Wedl's Hamburger Stand in Jefferson
Since we've been having summer-like temps since March, early June seemed more like mid- July, or August (?). Even so, just like every year, I feel the summer slipping away already.
I've tried making a summer list for the past few years, of classic, probably nostalgic, summer activities that I have to indulge in before Labor Day, or at least by the actual end of the season. Like, go to the Dells, or, have a picnic by the lake, or play croquet in the park. Some years, I come up with a very long list. Some items get crossed off; some linger and end up on the list the next summer.
One that's been hanging out on the list for a few summers is "Go to Wedl's Hamburger Stand in Jefferson."
This pretty much falls under the category of "Go to a drive-in," of which there are few in these parts (well, there's Sonic). More authentically, there's Mullins' Drive-In in Fox Lake, one of the last with car-hop service, which is worth the trip.
Wedl's caught my attention after it appeared in George Motz's book Hamburger America: A State-by-State Guide to 100 Great Burger Joints. It shows up there as Peterson's Hamburger Stand; Motz writes that Bill Peterson bought the stand in 2002 and that he was the seventh owner. The stand has been around mostly in the same form since 1916 when it was started by a man named August Bergholz.
For more on the history of the hamburger stand, see this article from the Daily Jefferson County Union.
Despite moving on to being called Wedl's after Rick Wedl bought the business in 2006, the stand and the hamburger frying method described in the book remain the same. The meat is ground and seasoned in-house. It's prepped in small balls. Then the person inside the stand at the big diner-style griddle flattens each ball down with a spatula into the grease and fries them up at time of order. These hamburgers are sometimes described as "sliders" and the $1.75 price tag (for a single-patty cheeseburger) may convince you that you'll be getting a mini-burger, but I didn't find the burger to be what I would call a slider; just a regular fast-food style burger (as opposed to a thick pub burger).
The stand is really a stand, about the size of one of Madison's food carts. The small building is easy to see at 200 E. Racine St. (Hwy. 18 as it goes through Jefferson). Inside, there's little more than a grill and a counter and an ordering window. A shelf with standard condiments, including Wedl's house sauce and a jar full of pickles, hangs outside the pick-up window.
Next door is a building where you can sit to dine; you can order inside too, and menu items other than burgers are made inside and brought out to you. Ice cream and malts are available, too. In back of that building is a pleasant patio with picnic tables. Obviously, though, if you're making the pilgrimage to Jefferson, you should order at the stand window.
Motz doesn't actually say much about the taste of the burgers in Hamburger America; other than that, the bun is standard soft-white-and-squishy and the seasoning in the meat blend "tastes peppery." In 2008, Eat Wisconsin visited Wedl's and proclaimed the "juicy, perfectly seasoned" burger as "one of the best burgers I have had in a long time." The blog also recommended ordering the cheeseburger with the fried onions and skipping the crinkle-cut fries in favor of an order of onion rings. So I was prepped.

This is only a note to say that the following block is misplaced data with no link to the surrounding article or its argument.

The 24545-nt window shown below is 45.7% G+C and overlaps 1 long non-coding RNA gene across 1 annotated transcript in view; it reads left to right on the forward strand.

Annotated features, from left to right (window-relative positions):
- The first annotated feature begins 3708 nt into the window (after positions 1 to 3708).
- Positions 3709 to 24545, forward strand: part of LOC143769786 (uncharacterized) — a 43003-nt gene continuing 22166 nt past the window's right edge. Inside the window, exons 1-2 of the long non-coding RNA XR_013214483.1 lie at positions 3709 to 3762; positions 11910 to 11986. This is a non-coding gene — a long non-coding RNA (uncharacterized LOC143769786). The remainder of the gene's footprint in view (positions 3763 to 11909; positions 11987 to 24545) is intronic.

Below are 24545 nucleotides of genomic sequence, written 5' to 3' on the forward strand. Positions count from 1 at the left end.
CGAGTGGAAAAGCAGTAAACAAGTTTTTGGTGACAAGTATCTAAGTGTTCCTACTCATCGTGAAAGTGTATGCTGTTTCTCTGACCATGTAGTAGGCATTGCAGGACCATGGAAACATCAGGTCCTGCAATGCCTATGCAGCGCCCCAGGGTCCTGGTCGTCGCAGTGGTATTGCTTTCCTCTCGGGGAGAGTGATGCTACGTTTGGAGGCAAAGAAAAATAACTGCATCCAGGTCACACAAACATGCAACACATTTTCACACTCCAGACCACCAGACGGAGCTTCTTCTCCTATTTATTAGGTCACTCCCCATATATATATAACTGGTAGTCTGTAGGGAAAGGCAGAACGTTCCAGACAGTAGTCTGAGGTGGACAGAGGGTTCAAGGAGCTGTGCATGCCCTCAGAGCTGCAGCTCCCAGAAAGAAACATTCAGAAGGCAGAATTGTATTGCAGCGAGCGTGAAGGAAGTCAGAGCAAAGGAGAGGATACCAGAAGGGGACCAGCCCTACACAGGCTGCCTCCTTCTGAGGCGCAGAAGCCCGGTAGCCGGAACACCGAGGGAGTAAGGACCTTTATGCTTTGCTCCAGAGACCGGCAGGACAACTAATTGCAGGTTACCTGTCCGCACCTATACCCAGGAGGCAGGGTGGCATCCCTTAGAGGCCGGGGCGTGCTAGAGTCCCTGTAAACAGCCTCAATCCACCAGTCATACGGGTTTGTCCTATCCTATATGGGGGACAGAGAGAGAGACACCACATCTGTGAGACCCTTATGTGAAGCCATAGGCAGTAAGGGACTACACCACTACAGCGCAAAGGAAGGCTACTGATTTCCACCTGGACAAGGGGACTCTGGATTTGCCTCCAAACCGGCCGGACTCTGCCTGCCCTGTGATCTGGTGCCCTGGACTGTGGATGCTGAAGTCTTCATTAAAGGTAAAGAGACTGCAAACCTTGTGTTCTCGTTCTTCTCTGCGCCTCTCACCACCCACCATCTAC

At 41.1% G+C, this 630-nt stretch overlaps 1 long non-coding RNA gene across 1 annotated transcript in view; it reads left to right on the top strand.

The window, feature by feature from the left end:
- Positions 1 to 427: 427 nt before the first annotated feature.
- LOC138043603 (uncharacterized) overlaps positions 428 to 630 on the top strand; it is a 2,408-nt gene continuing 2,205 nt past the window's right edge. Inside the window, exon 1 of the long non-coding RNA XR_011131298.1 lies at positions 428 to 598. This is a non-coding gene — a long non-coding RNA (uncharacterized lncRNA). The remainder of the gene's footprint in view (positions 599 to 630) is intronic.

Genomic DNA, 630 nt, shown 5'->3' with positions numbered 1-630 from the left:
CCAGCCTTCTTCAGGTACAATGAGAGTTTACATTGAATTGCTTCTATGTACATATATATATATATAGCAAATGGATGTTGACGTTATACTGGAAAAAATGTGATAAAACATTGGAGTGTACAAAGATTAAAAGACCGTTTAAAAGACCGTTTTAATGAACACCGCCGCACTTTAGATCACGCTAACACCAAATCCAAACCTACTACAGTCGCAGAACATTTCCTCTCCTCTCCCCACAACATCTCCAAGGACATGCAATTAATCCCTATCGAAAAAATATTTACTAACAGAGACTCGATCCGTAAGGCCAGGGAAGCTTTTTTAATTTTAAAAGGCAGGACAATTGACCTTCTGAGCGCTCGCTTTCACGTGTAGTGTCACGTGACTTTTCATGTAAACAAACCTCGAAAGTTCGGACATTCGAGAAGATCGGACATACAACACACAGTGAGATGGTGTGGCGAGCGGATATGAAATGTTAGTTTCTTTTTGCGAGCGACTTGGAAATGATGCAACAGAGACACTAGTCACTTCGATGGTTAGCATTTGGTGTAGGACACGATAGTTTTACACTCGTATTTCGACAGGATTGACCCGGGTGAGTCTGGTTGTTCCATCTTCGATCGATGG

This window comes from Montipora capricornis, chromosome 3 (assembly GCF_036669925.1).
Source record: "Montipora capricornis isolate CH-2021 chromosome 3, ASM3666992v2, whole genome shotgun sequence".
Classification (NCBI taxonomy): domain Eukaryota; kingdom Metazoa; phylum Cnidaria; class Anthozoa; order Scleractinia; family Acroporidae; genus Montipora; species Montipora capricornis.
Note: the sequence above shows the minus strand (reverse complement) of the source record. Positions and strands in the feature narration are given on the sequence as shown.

I recently stopped in at Wedl's on my way back from the Kettle Moraine. Everything was just as described, although the stand seemed to have gotten a paint job since the photograph was taken for the Hamburger America book. The people working the stand are very nice (tip 'em, it's hot in there) and it's easy to witness the method -- the grillmeister takes the burger balls and flattens them down on the grill. I was however somewhat alarmed by the amount of grease on the grill.
Your order comes hot off the grill, and that's an understatement. Even after I pulled the burger apart to slather on some Wedl's house sauce and add some pickles, it was far too hot to eat. Let it cool down so the flavor comes through more.
Yes, I agree that whatever seasoning that's used in the burger is a little peppery. The overall burger is also very salty and, of course, greasy. The patty's not crispy at all. To me the major drawback to the burger patty is that it ends up rubbery, and feels more steamed than fried. The house sauce, tomato-colored but thinner than ketchup, mixed in with the cheese and the fried onions and the overall Wedl-burger flavor, so I couldn't distinguish exactly what it was bringing to the table. It's not really spicy (that I could discern). The onion rings were nicely battered, very crispy, and, like the burger, extremely hot.
Worth it for a summer pilgrimage? Yes, but it's the overall experience and not the burger per se that will probably make this a fun outing for somebody looking to indulge in a little nostalgia this summer. Combine a trip to Wedl's with something else in the area (it's about 35 miles from Madison) -- like a trip to the Kettle Moraine, or Jefferson's Highway 18 Drive-In (the movie theater kind) or even, if this is your thing, the big outlet mall in nearby Johnson Creek.